The Coming and the Day.
THE coming of The Lord, FOR His saints, is what we wait for. This is the Church's hope. The "day" of the Lord will come upon the world as a thief in the night; it will be the world's judgment. The world knows nothing of a risen Saviour; it never saw Him. After He rose, He made Himself known to His Own "who did eat and drink with Him" (Acts x. 41), but all His movements were silent and secret toward the world. His ascension from Olivet was from the midst of His Own; the world saw nothing of it.
So will be His coming and our going be. The world will only know of it by our absence. Pledges of this have been given in the Word. Two remarkable types of it are seen in Enoch and Elijah. Enoch "was not found because God had translated him" (Heb. xi. 5). Does not this indicate that search was made for him? Elijah was sought for over mountain and valley, by the sons of the prophets (2 Kings ii. 16, 17). The Lord's own resurrection was before the rising of the sun—"when it was yet dark" (John xx. 1). The Roman guard of soldiers were insensible to it. No audible or visible sign was given to them of the great event. What more apt figure of the world could there be at that time, than these Gentile soldiers, asleep? In like manner, when, at the coming of the Lord, those who sleep shall be awakened by His call and with those who are "alive and remain" summoned together to meet Him in the air, the children of night and of darkness will have no eye or ear for the secret. All this is in contrast to His Epiphany or Revelation with His saints, when He appears in judgment. This will be in power and great glory to usher in "the day." It was after the unnoticed resurrection of the Lord at the early dawn, that an angel descended with a great earthquake and rolled away the stone from the tomb (Matt. xxviii. 2). That was no secret. The Gentile "keepers did shake and become as dead men" (ver. 4), while a few feeble Jewish women who sought Him, were comforted and cheered (ver. 5). Such will the visible advent of the Lord with His mighty angels to the world be. (2 Thess, i. 7, 8). Every eye shall see Him then (Rev. i. 7). The world will be in terror on that day; it will overtake it unawares. To the Jewish remnant, waiting for redemption, in the day of Jacob's trouble, He will appear as "the Sun of Righteousness, with healing in His wings," but with scorching judgment upon Israel's foe, the proud Antichrist, who oppresses them. "The day of vengeance of our God" will be the time of "comfort to those that mourn" (Isa, lxi. 2). That "day" will not, cannot come, until the dead in Christ have been raised, the living saints changed and both safe in Heaven. The fact that the Lord has not come FOR His saints, is proof that "the day" cannot now come. When He comes to introduce that day, His glorified saints will appear with Him, having previously been taken from earth to Heaven secretly to the Father's house. The world will see both Him and them "glorified together," and the sight will bring terror to the stoutest heart.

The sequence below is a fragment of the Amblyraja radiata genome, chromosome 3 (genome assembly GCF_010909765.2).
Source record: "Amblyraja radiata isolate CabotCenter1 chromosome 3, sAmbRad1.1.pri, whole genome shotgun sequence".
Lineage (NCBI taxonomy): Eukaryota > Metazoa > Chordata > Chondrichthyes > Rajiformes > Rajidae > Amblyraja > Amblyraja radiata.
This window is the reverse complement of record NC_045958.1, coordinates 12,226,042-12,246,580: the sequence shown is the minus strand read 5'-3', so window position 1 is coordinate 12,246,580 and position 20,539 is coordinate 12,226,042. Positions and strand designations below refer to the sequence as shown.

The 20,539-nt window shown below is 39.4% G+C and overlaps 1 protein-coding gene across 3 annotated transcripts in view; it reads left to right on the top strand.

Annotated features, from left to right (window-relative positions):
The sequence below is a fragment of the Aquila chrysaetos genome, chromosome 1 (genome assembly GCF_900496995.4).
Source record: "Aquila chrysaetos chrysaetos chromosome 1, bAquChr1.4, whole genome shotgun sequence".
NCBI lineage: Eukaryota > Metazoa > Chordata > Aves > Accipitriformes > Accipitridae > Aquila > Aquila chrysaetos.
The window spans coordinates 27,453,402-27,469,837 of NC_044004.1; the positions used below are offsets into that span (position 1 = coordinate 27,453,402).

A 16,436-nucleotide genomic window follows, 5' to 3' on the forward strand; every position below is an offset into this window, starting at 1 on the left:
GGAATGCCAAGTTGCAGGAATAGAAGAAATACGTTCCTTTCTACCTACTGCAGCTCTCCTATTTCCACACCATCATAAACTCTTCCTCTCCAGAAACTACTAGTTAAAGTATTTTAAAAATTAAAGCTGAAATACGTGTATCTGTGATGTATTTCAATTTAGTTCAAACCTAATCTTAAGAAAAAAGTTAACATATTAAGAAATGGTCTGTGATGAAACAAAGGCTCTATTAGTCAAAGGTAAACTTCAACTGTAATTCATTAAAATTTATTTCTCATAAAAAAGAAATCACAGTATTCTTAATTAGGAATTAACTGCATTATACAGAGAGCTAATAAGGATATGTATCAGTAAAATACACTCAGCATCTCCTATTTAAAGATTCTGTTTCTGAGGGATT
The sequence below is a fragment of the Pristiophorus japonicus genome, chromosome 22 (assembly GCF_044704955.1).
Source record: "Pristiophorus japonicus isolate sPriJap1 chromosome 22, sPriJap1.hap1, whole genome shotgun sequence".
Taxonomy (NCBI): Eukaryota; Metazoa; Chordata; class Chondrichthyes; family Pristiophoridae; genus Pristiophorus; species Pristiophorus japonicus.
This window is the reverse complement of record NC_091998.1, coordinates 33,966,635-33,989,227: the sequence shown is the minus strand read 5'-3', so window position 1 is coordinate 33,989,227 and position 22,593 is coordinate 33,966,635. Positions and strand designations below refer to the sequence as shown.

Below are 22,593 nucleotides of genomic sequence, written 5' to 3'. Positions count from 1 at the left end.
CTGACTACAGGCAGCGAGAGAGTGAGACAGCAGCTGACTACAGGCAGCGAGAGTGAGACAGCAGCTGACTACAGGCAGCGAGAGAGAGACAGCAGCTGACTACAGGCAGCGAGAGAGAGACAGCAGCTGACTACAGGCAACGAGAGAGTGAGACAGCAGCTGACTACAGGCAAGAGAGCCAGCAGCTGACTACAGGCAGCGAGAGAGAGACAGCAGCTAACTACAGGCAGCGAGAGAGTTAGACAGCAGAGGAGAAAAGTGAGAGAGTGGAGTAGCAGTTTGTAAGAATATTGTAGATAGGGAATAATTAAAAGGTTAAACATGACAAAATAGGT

“The Believer’s Magazine” 1912